Last night in Philadelphia, large yellow letters painted along Callowhill Street in front of a discreet redbrick building which houses the U.S. Immigration and Customs Enforcement’s field office for Enforcement and Removal Operation — basically the hub of deportations in the area. The letters spelled out: We Are Human Beings, Risking Our Lives, For Our Families & Our Futures.
The display was designed by Michelle Angela Ortiz as part of her “Familias Separadas” project, a series of five, temporary, public art installations calling attention to the many families whose lives have been shattered by deportations. Monday night’s event was joined by family members and leaders of Juntos, an advocacy group based in Philadelphia that is dedicated to protecting the human rights of Latino immigrants.
“I wanted to shift the focus from the statistics and numbers of people that have been deported and have others see the individual father, mother or brother who has been torn apart from their families,” says Ortiz, “The temporary image that will eventually fade reflects the fading presence of the person who has been deported.”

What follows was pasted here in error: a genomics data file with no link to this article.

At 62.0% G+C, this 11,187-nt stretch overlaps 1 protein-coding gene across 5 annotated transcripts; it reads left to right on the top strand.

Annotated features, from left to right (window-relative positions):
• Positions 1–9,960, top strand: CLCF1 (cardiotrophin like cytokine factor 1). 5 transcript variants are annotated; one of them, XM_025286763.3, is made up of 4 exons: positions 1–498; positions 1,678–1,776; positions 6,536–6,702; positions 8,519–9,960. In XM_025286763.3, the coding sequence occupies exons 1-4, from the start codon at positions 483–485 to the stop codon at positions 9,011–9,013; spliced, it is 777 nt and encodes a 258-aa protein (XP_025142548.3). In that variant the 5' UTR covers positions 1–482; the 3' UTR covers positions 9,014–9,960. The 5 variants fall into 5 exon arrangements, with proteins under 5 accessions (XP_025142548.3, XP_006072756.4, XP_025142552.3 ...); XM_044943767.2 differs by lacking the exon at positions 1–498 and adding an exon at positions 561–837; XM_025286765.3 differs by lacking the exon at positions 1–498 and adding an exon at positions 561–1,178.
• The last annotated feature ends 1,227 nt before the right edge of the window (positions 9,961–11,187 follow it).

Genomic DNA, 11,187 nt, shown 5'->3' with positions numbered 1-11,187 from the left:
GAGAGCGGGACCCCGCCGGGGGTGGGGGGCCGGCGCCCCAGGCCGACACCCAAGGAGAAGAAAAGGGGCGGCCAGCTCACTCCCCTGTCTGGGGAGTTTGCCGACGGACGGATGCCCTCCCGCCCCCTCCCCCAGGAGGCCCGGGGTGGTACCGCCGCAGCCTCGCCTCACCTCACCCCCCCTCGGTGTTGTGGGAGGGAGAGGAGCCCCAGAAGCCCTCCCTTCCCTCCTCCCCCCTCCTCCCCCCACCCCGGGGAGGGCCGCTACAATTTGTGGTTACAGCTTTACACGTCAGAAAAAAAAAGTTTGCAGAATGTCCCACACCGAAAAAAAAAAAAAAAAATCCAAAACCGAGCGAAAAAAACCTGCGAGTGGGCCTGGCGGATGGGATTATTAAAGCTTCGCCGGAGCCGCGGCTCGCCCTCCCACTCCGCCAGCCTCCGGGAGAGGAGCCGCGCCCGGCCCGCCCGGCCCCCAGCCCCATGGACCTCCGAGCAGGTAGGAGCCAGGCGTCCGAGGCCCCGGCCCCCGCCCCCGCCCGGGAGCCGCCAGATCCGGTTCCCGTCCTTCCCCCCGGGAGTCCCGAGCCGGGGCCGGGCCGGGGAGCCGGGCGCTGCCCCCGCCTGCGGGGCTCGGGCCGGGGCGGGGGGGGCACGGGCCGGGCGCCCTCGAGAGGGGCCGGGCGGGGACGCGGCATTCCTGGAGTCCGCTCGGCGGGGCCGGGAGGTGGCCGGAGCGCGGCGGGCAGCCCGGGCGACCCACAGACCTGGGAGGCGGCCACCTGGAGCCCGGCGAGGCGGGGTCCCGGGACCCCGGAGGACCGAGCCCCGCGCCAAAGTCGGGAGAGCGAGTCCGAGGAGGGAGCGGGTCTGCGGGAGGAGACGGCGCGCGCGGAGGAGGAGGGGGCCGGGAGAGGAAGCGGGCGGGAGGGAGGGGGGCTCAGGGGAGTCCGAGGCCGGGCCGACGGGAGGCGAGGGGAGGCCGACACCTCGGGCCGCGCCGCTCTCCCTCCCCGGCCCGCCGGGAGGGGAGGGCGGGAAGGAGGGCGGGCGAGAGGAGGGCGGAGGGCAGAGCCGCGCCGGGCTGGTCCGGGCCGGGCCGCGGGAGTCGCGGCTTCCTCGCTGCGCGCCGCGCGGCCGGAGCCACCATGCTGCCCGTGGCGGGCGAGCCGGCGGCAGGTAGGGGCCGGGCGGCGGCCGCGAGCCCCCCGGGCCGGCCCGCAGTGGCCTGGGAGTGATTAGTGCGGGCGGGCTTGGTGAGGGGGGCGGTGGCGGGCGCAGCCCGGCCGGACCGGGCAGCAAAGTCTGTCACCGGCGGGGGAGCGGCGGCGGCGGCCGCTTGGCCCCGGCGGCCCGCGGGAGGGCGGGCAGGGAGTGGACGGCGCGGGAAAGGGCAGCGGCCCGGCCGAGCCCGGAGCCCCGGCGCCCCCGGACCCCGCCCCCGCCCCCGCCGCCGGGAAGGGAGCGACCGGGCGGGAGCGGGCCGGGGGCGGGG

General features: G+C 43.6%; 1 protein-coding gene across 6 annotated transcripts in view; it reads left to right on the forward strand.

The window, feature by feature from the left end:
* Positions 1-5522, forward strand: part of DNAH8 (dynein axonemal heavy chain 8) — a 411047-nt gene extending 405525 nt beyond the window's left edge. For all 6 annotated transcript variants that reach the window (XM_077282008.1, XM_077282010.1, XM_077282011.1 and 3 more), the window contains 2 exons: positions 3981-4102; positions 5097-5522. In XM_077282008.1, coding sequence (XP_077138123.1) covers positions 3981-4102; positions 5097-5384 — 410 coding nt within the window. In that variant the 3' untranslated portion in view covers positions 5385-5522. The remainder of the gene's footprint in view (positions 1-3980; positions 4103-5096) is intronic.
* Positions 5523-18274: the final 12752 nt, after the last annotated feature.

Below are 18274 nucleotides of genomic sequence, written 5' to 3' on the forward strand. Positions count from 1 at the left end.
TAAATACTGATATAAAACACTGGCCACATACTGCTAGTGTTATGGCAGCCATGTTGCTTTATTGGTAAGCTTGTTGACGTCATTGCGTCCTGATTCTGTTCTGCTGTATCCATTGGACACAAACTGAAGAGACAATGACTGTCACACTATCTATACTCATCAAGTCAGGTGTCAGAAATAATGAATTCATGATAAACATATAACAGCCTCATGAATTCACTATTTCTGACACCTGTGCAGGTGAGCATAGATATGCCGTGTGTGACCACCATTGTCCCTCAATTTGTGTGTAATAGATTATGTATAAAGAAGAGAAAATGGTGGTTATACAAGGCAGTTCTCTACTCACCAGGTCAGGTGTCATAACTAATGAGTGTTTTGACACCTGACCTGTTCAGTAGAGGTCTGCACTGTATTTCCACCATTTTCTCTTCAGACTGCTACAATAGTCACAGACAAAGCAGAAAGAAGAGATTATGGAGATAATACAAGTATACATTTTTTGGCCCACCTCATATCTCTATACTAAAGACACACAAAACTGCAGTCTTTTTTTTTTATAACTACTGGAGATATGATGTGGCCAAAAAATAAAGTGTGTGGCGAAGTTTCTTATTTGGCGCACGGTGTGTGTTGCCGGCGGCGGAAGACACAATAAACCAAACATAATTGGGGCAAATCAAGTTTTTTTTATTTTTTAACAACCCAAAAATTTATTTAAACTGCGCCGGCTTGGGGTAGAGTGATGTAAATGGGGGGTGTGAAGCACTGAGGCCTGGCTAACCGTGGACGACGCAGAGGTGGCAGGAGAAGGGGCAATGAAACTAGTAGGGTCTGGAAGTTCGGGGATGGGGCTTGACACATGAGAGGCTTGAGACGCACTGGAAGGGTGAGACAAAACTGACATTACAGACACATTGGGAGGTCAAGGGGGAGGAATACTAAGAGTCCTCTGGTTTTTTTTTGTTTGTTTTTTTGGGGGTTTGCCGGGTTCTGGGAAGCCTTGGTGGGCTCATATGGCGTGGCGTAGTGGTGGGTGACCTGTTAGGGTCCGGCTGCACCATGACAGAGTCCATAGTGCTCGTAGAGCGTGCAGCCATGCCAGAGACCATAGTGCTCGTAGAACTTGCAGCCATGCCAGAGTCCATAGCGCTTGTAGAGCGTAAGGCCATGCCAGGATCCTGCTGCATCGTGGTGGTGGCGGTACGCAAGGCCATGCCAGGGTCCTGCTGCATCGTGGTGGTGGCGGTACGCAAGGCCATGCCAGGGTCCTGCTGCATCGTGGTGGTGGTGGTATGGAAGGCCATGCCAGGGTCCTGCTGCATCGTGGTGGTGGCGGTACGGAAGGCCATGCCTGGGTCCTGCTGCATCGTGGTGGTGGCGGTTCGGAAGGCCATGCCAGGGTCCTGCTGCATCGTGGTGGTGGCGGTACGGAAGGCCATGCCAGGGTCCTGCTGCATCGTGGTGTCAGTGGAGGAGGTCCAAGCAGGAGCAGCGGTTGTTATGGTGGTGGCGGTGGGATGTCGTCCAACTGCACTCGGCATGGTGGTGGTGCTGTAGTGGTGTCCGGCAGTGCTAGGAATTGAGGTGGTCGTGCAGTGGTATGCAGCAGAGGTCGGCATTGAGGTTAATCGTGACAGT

My project reflects the stories of immigrant families that have found Philadelphia to be a safe place to provide a better future for their children. Very much like the Irish, Jewish and Italian immigrants that made their way to the city, walking the same streets through this city, these families see this new home as a place of progress. The immigrant families involved in the project have seen this place as a safe haven, where their children will grow to be the next generation of Philadelphians (like myself/ a child of immigrants) that will contribute to the livelihood and fabric of this city. Philadelphia is a sanctuary for immigrants and honoring their contributions to the growth of the city is crucial especially during the current national anti-immigrant climate. For these reasons, this project is important because it offers a platform to tell the stories of our undocumented immigrant communities that are often unheard in our city.